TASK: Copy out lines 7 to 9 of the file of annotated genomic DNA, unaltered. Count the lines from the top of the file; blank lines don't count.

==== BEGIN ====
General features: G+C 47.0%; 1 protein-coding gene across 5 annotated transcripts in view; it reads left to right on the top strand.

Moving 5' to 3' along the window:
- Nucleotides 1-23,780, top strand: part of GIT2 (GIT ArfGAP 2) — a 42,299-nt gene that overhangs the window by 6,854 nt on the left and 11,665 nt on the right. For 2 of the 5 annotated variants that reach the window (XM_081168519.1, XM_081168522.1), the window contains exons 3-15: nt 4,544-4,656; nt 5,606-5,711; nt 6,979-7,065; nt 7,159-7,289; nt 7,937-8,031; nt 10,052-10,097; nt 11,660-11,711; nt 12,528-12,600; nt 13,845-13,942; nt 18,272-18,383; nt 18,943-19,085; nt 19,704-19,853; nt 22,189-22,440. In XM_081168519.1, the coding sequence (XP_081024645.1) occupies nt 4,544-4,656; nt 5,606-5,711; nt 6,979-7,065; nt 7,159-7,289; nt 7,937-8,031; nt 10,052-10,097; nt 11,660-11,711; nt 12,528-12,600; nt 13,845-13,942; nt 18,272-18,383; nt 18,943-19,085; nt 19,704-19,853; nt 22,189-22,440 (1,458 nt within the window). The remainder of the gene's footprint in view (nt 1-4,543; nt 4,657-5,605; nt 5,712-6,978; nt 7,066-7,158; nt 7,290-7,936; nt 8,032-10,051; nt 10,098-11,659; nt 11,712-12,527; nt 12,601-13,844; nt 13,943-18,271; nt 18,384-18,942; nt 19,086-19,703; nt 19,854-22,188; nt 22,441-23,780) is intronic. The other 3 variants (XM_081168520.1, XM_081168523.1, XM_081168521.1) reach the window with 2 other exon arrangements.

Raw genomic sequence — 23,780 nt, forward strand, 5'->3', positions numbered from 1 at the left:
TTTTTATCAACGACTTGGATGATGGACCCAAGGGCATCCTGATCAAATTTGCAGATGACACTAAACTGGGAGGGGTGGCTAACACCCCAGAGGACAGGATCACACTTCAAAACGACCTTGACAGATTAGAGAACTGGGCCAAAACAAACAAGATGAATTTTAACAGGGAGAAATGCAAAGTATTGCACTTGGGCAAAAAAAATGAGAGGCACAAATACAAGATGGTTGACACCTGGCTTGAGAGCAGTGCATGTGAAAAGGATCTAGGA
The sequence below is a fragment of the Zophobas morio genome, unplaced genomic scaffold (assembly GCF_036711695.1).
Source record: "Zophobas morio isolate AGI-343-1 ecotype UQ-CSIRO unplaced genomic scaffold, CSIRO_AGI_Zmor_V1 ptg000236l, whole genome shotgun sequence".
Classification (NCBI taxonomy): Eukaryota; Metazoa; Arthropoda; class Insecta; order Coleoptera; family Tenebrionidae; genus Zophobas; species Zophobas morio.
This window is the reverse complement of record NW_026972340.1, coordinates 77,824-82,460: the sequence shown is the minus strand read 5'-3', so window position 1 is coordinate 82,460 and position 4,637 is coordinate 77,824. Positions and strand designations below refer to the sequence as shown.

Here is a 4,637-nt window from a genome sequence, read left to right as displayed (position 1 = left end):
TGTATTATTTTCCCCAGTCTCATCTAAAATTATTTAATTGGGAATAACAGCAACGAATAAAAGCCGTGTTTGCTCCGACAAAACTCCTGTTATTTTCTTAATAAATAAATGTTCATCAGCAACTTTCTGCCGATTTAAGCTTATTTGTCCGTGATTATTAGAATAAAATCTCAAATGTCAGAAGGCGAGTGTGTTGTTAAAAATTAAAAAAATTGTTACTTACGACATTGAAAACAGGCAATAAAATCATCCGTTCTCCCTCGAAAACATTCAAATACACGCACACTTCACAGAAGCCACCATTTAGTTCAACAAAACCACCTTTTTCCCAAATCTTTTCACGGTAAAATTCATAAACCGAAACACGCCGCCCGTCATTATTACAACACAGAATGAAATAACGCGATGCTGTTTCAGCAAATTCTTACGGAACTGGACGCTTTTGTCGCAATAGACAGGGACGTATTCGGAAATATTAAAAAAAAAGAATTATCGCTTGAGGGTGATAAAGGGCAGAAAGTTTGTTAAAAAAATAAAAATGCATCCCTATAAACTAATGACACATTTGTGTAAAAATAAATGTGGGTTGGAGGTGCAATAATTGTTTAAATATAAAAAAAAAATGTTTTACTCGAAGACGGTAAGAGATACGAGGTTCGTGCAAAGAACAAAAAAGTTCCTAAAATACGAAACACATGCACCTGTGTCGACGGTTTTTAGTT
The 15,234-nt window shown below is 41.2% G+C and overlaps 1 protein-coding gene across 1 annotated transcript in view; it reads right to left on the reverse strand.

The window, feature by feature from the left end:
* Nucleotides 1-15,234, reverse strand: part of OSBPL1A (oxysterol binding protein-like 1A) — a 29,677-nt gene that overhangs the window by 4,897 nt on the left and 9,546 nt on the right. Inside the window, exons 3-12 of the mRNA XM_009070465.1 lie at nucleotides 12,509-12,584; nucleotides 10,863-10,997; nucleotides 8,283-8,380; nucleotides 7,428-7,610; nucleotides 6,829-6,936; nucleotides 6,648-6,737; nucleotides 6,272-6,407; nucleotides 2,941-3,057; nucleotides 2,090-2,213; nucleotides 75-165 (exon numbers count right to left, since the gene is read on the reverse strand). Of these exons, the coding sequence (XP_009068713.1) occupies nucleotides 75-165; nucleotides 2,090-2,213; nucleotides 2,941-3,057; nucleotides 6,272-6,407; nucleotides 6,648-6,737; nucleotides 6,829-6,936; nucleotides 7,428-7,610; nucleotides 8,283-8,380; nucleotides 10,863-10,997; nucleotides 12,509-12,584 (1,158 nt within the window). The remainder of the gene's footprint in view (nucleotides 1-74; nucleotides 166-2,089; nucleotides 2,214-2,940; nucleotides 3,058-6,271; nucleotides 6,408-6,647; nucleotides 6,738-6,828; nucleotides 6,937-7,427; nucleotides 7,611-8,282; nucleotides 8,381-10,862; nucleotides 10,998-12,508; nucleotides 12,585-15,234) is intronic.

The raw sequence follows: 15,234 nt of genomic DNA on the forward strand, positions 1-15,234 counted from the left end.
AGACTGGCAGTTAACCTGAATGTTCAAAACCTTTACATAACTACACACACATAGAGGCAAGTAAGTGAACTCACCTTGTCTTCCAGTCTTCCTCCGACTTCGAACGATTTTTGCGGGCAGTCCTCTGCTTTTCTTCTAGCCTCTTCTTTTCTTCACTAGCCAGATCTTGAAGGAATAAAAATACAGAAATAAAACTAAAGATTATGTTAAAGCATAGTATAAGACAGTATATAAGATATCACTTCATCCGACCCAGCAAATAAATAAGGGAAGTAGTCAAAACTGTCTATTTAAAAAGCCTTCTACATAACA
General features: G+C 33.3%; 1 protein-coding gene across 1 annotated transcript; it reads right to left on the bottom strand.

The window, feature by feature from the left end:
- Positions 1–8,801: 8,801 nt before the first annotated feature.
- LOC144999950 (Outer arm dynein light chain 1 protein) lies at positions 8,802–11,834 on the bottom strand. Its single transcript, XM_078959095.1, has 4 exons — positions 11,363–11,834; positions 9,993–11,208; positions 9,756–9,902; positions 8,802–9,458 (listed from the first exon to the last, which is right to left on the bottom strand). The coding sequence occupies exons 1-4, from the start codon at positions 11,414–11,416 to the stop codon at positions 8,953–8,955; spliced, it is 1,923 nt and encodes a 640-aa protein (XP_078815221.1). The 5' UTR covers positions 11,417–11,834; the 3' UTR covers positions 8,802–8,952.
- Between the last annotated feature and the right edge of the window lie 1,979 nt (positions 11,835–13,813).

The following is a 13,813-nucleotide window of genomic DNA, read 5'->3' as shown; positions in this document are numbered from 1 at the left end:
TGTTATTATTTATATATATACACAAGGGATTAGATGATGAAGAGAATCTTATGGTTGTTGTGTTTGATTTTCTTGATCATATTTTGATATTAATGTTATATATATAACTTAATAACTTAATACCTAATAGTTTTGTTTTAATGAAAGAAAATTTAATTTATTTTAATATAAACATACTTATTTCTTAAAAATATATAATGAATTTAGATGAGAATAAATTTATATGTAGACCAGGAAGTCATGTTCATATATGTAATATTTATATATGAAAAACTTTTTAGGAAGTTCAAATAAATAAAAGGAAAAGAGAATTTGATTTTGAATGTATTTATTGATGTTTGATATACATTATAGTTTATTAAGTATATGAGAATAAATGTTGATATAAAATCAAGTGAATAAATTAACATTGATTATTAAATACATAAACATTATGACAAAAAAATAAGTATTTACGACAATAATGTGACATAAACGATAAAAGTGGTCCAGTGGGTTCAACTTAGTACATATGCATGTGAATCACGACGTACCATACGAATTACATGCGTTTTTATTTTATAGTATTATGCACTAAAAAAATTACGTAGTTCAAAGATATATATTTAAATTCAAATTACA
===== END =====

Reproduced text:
Source record: "Zophobas morio isolate AGI-343-1 ecotype UQ-CSIRO unplaced genomic scaffold, CSIRO_AGI_Zmor_V1 ptg000236l, whole genome shotgun sequence".
Classification (NCBI taxonomy): Eukaryota; Metazoa; Arthropoda; class Insecta; order Coleoptera; family Tenebrionidae; genus Zophobas; species Zophobas morio.
This window is the reverse complement of record NW_026972340.1, coordinates 77,824-82,460: the sequence shown is the minus strand read 5'-3', so window position 1 is coordinate 82,460 and position 4,637 is coordinate 77,824. Positions and strand designations below refer to the sequence as shown.